This is a perfect seed mix for creating a meadow on wet loamy soils, harvested from a site close to Cricklade in Wiltshire. It's one of the best examples of lowland hay meadow in Europe, and has been managed in the same way for centuries. The site is a Site of Special Scientific Interest and is also protected as a Special Area of Conservation. Our supplier has special permission from English Nature to harvest part of it in a sustainable way. The species mix is characterised as MG4.
Species making up over 4% of the seed mix are shown in bold.
Major Wildflower Species:
Centaurea nigra Common Knapweed
Filipendula ulmaria Meadowsweet
Leontodon hispidus Rough Hawkbit
Leucanthemum vulgare Oxeye Daisy
Lotus corniculatus Birdsfoot Trefoil
Medicago lupulina Black Medick
Plantago lanceolata Ribwort Plantain
Prunella vulgaris Selfheal
Ranunculus acris Meadow Buttercup
Ranunculus bulbosus Bulbous Buttercup
Rhinanthus minor Yellow Rattle
Rumex acetosa Common Sorrel
Sanguisorba officinalis Great Burnet
Silaum silaus Pepper saxifrage
Trifolium pratense Wild Red Clover
Agrostis capillaris Common Bent
Anthoxanthum odoratum Sweet Vernal-grass
Bromus commutatus Meadow Brome
Cynosurus cristatus Crested Dogstail
Dactylis glomerata Cocksfoot
Festuca rubra Red Fescue
Hordeum secalinum Meadow Barley
Lolium perenne Perennial Rye Grass
Trisetum flavescens Yellow Oat-grass
Other species are present in smaller quantities.
Supplier: Emorsgate Seeds
Is My Site Suitable?
If you want to make a meadow you'll need a sunny site with relatively poor soil. Why poor soil? It's not so much that wildflowers don't like fertility, just that weeds like it more! You will have a constant battle on your hands with weeds like Dock and Nettle. If soil fertility has been improved artificially you can reduce it before starting; some people grow a crop of potatoes in the season before they start, others invert the soil so that relatively infertile subsoil is on top and the topsoil is buried.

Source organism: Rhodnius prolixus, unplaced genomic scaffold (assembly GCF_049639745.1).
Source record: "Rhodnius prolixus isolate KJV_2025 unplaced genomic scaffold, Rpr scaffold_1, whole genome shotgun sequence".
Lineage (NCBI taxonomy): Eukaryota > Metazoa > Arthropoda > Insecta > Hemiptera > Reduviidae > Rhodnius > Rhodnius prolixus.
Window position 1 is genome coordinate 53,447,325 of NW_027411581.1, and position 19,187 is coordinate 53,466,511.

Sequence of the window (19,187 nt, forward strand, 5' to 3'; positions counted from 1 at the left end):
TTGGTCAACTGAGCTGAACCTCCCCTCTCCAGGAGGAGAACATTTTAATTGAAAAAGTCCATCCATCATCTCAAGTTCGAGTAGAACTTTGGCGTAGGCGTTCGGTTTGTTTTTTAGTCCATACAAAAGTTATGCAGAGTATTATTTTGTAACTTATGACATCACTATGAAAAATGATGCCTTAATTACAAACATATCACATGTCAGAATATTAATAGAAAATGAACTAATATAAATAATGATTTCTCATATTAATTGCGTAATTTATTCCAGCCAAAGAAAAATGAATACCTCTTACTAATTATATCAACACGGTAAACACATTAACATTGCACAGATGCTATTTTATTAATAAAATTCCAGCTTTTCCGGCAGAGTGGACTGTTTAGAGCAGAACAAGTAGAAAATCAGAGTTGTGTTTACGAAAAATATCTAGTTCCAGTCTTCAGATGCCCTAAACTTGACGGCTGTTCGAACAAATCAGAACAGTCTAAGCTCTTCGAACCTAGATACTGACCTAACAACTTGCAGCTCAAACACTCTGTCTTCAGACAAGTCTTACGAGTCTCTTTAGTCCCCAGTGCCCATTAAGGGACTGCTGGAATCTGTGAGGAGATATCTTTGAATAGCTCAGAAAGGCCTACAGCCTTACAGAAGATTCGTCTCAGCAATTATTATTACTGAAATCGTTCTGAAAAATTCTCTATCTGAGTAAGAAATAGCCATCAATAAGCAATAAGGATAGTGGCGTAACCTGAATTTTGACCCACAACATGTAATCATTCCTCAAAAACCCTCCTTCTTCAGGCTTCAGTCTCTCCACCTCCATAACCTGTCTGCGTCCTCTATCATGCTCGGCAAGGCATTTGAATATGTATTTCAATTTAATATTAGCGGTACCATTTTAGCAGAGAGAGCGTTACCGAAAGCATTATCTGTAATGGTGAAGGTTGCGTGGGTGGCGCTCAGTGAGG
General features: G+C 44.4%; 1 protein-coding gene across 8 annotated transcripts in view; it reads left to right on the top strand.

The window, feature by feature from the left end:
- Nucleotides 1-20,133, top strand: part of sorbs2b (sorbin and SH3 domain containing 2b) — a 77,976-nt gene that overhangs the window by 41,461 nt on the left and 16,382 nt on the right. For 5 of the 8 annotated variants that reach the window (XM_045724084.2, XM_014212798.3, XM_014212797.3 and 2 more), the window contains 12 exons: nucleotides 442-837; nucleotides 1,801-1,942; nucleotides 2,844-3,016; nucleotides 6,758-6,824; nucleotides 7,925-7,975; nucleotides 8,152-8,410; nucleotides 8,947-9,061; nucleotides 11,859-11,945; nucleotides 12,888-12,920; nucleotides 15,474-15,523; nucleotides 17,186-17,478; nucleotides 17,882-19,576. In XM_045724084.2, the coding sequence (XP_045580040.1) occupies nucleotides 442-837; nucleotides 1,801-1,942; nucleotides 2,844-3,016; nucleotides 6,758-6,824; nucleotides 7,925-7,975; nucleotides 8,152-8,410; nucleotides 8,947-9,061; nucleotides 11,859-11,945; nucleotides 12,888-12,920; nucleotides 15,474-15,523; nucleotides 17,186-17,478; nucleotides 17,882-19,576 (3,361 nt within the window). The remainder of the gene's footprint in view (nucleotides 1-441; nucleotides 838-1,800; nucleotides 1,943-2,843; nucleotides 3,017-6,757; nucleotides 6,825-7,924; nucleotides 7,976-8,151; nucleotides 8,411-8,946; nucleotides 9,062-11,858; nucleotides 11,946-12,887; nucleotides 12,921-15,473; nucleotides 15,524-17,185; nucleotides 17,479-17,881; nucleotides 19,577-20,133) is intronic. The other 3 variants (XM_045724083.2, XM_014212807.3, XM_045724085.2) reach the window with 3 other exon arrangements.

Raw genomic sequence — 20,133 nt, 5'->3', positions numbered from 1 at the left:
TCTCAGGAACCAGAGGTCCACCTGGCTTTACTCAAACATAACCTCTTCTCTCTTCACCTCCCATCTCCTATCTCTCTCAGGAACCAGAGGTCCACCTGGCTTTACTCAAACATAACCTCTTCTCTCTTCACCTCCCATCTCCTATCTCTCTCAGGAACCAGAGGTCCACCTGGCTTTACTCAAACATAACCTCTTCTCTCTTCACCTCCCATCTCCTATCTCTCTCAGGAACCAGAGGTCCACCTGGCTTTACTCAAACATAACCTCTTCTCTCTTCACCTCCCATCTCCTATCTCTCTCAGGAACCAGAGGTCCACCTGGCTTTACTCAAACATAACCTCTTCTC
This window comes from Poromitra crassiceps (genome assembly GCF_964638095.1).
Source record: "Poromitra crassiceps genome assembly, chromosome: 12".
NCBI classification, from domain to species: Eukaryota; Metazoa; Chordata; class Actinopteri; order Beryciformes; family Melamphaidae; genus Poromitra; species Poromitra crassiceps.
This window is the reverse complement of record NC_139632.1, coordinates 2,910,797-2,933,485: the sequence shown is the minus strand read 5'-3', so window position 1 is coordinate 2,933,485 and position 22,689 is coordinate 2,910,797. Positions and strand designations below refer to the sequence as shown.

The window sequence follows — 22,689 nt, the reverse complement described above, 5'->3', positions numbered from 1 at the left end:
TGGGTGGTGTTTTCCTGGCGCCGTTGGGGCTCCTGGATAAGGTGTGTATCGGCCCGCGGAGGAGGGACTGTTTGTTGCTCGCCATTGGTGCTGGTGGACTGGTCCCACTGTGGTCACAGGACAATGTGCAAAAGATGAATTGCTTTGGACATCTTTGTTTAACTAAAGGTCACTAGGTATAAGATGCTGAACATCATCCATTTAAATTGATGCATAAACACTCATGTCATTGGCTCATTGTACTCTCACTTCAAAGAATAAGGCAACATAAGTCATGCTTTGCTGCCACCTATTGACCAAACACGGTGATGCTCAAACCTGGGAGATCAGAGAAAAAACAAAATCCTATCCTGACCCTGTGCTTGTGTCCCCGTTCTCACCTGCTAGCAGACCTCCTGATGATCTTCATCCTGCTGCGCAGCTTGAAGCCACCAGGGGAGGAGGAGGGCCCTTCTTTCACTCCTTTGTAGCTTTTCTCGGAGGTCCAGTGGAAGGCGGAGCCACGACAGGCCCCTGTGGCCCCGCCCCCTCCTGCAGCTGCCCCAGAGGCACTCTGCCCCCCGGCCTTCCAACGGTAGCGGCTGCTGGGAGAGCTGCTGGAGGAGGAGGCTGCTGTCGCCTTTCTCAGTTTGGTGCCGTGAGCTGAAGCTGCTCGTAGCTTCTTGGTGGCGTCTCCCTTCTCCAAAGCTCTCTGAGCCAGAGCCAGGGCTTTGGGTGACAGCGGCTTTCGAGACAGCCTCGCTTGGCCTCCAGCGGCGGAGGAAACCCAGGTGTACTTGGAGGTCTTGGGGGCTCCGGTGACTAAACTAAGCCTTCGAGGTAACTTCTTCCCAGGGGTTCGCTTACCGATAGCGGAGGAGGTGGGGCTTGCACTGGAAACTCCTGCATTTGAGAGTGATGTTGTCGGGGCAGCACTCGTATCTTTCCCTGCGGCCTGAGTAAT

When Do I Seed?
You can seed in spring or autumn - whenever it's wet and warm. If you seed in the spring make sure your seedlings don't conk out in a dry spell in summer, so keep them watered. If you have heavy ground don't seed too late in the autumn, as the seed will just sit on the ground and rot. If you sow in autumn you'll get some germination that season and some in the spring aftrerwards from species which need a prolonged period of cold to trigger it. These include Yellow Rattle, Rhinanthus minor. Apart from the Rattle please remember that the species in most of our mixes are all perennials and won't flower in their first year of establishment.
What Preparation Do I Need to Do?
There's no short cut here - you really need a seedbed which is clear of weeds and existing grass. Don't cheat! Firstly, your new seed needs to have light and contact with the bare ground. Second, it is much, MUCH more difficult to deal with unwelcome plants once the plants you do want are established. It's best to physically remove all existing vegetation and then rotovate/hoe any seedlings that come up. Then do it again! Rake the seedbed over to get rid of any lumps, detritus and stones.
Ready to sow
How Do I Seed?
The seed mixes we sell typically need sowing at 4g per square metre. This is not a lot! It's a good idea to add something like sand to the seed, so you don't end up running out of seed half way through your project. Don't be tempted to think the seeding rate is too low and seed at a much higher rate - you'll end up looking at a lawn; the wildflowers in the mix need space. Mark out the area you want to seed into squares using canes to help get an even covering. Scatter the seed / sand on the surface of the soil - don't bury it - and tread / roll in to make sure the contact with it is good. I would just scatter by hand unless you have a large area to cover, and do two passes - one North / South and one West / East, if you see what I mean.
How Do I Manage my Meadow Area?
Contrary to popular belief, this is not as time consuming or difficult as managing a lawn. Make sure the seedlings don't dry out. Pull out any weeds you see appearing. Early on, these will be things like thistle, mayweed, dock and nettle. All of these plants have value for wildlife, but they will take over given half the chance! Start mowing or grazing your meadow area from late July. This helps light reach the wildflowers, which typically form leaves close to the ground, and stops weeds from seeding. Don't be tempted to wait and wait before cutting it as the grass will just get thicker and thicker and fall over; it MUST be cut before September. Keep the meadow area cut or grazed from then until say early March. If you're cutting it, remove the cuttings. That's it!